Government Verses Business Profits, Growth, and Jobs

Excessive taxes and regulations, and poor governmental policies are major business costs that reduced resources available for business creation and expansion. For example, U.S. corporate taxes are the highest in the world, and high U.S. progressive income taxes — that President Obama proposes to increase — drive many jobs offshore, and stifle growth. A fundamental question is: “What are the impacts of government driven business costs on the whole nation?”

Is One New Job Worth Borrowing $3 Million?

Before voting consider the multi-million dollar cost per job created since the financial collapse.

Before the collapse of Lehman Brothers in August 2008 the number of employed persons in the United States was 145.47 million. This number dipped to as low as 139.27 million. Today it stands at 142.1 million. Thus, 6.2 million persons were impacted by the collapse, today 2.83 million have been added back into the workforce, and we are still have 3.37 million fewer employed than in 2008.

DANGER: America’s Troubling Changes

New and troubling is that some politicians see political gain in demonizing economic success, and in attacking the very American notion of individual initiative and personal responsibility. Even more troubling is the fact many Americans have been duped into believing an individual‘s success should be shared, and individual responsibility should be replaced with “group” or “government” responsibility. Do Americans realize the long-term impact of such changes?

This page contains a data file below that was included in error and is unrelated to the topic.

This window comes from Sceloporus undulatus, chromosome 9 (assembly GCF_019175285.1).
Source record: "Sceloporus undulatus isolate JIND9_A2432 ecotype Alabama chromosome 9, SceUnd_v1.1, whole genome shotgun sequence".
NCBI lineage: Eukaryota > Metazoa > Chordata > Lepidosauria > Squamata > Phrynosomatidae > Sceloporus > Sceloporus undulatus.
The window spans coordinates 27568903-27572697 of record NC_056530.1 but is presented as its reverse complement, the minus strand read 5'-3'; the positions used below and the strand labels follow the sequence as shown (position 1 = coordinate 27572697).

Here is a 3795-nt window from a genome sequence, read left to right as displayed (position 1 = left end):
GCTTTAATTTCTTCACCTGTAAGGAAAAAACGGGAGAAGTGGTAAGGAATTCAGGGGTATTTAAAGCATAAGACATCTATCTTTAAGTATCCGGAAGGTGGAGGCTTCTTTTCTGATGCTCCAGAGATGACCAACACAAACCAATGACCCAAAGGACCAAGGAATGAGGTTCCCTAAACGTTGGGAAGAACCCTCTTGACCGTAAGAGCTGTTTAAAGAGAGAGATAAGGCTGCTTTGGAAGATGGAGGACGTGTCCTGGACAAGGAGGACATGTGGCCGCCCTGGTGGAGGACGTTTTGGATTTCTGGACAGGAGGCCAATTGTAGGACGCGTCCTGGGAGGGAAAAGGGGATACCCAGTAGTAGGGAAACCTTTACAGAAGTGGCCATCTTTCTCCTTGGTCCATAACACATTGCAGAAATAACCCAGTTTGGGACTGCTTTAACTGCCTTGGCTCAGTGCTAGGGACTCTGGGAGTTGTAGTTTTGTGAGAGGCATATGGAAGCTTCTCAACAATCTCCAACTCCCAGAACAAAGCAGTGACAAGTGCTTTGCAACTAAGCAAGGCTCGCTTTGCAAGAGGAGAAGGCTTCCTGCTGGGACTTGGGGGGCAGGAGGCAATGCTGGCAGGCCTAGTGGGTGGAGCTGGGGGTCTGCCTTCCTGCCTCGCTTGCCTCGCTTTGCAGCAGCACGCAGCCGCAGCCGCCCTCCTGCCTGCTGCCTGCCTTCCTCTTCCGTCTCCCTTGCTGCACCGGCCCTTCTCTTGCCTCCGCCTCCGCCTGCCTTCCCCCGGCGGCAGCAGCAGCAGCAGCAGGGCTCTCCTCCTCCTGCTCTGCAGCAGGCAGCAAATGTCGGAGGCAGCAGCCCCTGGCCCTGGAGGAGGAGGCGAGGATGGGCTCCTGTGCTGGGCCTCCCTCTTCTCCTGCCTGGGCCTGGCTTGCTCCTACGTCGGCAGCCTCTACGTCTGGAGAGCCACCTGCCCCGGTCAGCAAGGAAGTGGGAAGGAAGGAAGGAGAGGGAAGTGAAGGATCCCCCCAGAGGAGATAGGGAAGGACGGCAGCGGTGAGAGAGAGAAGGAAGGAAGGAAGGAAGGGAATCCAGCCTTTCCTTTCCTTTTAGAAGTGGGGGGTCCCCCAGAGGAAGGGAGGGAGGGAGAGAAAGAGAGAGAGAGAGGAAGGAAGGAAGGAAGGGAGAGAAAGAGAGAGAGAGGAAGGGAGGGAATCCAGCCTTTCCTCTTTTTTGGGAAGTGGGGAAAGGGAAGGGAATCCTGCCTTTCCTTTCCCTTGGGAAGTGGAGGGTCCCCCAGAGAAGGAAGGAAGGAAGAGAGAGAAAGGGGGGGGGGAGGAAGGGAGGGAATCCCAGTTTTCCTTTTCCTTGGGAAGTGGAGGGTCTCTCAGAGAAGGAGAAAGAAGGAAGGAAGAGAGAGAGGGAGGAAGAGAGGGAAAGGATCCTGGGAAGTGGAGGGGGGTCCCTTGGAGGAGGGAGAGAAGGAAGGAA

Principles-Based U.S. Tax Systems

Political expediency to retain power and garner votes has resulted in 80,000+ pages of tax codes that exasperate our current national problems. Fixing the nation’s present fiscal mess will require tax changes and spending controls. New tax systems are proposed that are based on a long-term focused set of principles rather then short-term politics.

The federal government’s income is dominated by corporate income taxes (~15%), individual earned and capital gains income taxes (~50%), and employment taxes (32%). Employment taxes are mostly “insurance policies” for retirement (e.g., Social Security), medical (e.g., Medicare), welfare (e.g., basic survival), and jobs (e.g., unemployment). Estate, gift, and excise taxes are the bulk of the remaining taxes (3%). The progressive individual and corporate income taxes constituting 65% of the federal income are the focus here.

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October 2012
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